Thyssen chairman admits to mistakes but won't quit
BOCHUM, Germany (Reuters) - ThyssenKrupp AG (TKAG.DE) Chairman Gerhard Cromme admitted on Friday to making mistakes that contributed to massive losses at the German steelmaker, but didn't bow to pressure from some shareholders to step down.
"If you ask me whether we as a supervisory board could have done things better in the past, then my honest answer is 'yes, we trusted too long, we could have acted sooner'," he told the company's annual shareholders' meeting on Friday.
Cromme has come under fire for not stopping a botched multi-billion euro project in the Americas, lavish junkets for journalists and a cartel fixing the price of rail tracks.
His comments were greeted by a mix of cheers and boos from a lively audience of several thousand, aware that problems had mounted under Cromme and former Chief Executive Ekkehard Schulz.
Last month the company posted a 4.7 billion euro ($6.1 billion) net loss for the year after taking a writedown on its Americas project and said it would pay no dividend for the 2011/12 fiscal year.
Thyssen invested billions of euros in Steel Americas - comprising two steel mills in Brazil and Alabama - which cost more than expected to set up and has generated losses since.
The euro zone debt crisis has meanwhile hurt demand for cars and weighed on steel prices, causing a slump in profits at Thyssen's European steel business too. The company has 5.8 billion euros of net debt, almost 1.3 times its equity.
Current CEO Heinrich Hiesinger, who in 2011 became the first Thyssen boss to be hired from outside the steel industry, is leading an overhaul to cut the company's exposure to the volatile steel sector and shift investment into higher-margin products and services.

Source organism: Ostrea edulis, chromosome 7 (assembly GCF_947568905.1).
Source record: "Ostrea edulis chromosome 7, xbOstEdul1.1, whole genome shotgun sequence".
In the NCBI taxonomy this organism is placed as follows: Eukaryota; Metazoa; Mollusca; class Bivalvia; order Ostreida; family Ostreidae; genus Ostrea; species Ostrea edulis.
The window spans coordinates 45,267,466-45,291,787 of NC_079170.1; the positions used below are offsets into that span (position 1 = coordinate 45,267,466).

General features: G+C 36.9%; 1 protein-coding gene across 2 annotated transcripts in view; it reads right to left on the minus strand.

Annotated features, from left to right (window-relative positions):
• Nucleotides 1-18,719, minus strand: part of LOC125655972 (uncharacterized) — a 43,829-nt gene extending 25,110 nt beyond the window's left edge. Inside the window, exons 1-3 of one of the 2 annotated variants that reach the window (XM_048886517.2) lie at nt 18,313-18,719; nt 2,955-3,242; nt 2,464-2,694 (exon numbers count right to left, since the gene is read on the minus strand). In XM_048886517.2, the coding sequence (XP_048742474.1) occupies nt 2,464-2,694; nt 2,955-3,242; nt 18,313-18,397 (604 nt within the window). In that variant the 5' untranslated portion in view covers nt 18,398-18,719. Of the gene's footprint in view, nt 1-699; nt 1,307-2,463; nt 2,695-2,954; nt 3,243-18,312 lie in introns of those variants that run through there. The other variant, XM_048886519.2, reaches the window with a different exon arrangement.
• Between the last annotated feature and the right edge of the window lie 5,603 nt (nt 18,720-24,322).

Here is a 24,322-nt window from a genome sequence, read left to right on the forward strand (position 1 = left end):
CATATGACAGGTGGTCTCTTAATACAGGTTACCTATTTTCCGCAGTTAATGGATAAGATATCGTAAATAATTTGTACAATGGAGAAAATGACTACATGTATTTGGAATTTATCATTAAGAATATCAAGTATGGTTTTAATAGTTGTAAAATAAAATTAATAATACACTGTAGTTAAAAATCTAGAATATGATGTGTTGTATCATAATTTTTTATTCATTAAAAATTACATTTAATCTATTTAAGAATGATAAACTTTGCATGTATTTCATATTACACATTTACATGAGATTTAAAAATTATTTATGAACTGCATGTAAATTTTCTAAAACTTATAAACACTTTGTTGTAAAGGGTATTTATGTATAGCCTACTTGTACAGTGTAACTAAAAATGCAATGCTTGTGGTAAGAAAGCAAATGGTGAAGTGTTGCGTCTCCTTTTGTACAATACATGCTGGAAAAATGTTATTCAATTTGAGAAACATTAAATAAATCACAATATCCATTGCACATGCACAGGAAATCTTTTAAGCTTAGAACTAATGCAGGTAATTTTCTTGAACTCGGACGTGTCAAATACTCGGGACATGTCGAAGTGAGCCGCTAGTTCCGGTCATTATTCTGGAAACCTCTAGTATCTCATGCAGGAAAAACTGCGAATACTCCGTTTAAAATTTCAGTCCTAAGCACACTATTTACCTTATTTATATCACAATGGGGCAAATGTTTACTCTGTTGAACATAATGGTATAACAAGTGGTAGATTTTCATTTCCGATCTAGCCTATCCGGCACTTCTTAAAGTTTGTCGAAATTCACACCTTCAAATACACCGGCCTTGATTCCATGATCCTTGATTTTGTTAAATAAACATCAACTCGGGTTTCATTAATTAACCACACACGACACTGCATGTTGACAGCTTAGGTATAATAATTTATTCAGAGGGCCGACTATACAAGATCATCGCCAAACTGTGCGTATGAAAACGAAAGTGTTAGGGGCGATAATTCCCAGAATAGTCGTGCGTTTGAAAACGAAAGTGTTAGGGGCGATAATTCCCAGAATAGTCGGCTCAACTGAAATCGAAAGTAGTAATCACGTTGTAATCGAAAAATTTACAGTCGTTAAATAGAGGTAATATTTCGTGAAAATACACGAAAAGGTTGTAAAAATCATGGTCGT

The company is for instance building elevators for the One World Trade Center building - known as the Freedom Tower - in New York City, manages parts of plane maker Boeing's (BA.N) supply chain and has developed a lightweight composite material for cars that it says is more cost-effective than aluminium.
Following the sale of assets with annual sales of 10 billion euros, only about 30 percent of Thyssen's business will come from the steel sector.
But the quagmire in the Americas, a fine for fixing the price of rail tracks and the luxury press trips have countered Hiesinger's attempt to focus on his renewal efforts.
The company has confirmed that a board member took journalists on trips and Hiesinger told the AGM that "certain elements of the trips were not altogether appropriate", but he did not go into any further detail.
Having axed half of his management board last month and vowed to do away with self-interested "old boys networks" in the company, Hiesinger pleaded for shareholders to focus on the company's future rather than on past failings.
"If we continue to focus exclusively on the past we will find countless things that were not appropriate by today's standards. The media can list every single trip made by a board member, it will teach us nothing new," he told the meeting.
Cromme promised to work with management to ensure a successful future but still put most of the blame for the Americas disaster on former executives.
The supervisory board was "forced to realise that despite critical questioning, a number of the assumptions and figures used by the executive board proved to be far too optimistic or in hindsight incorrect," he said.
Yet even with some shareholders voicing discontent with Cromme's failure to take responsibility for Thyssen's failures, the silver-haired executive still looked unlikely to be forced out after 11 years at the helm of Thyssen's supervisory board.
He is backed by Berthold Beitz, the 99-year-old patriarch at Thyssen's biggest shareholder, the Alfried Krupp von Bohlen und Halbach Foundation, which holds 25.3 percent of the company's voting rights.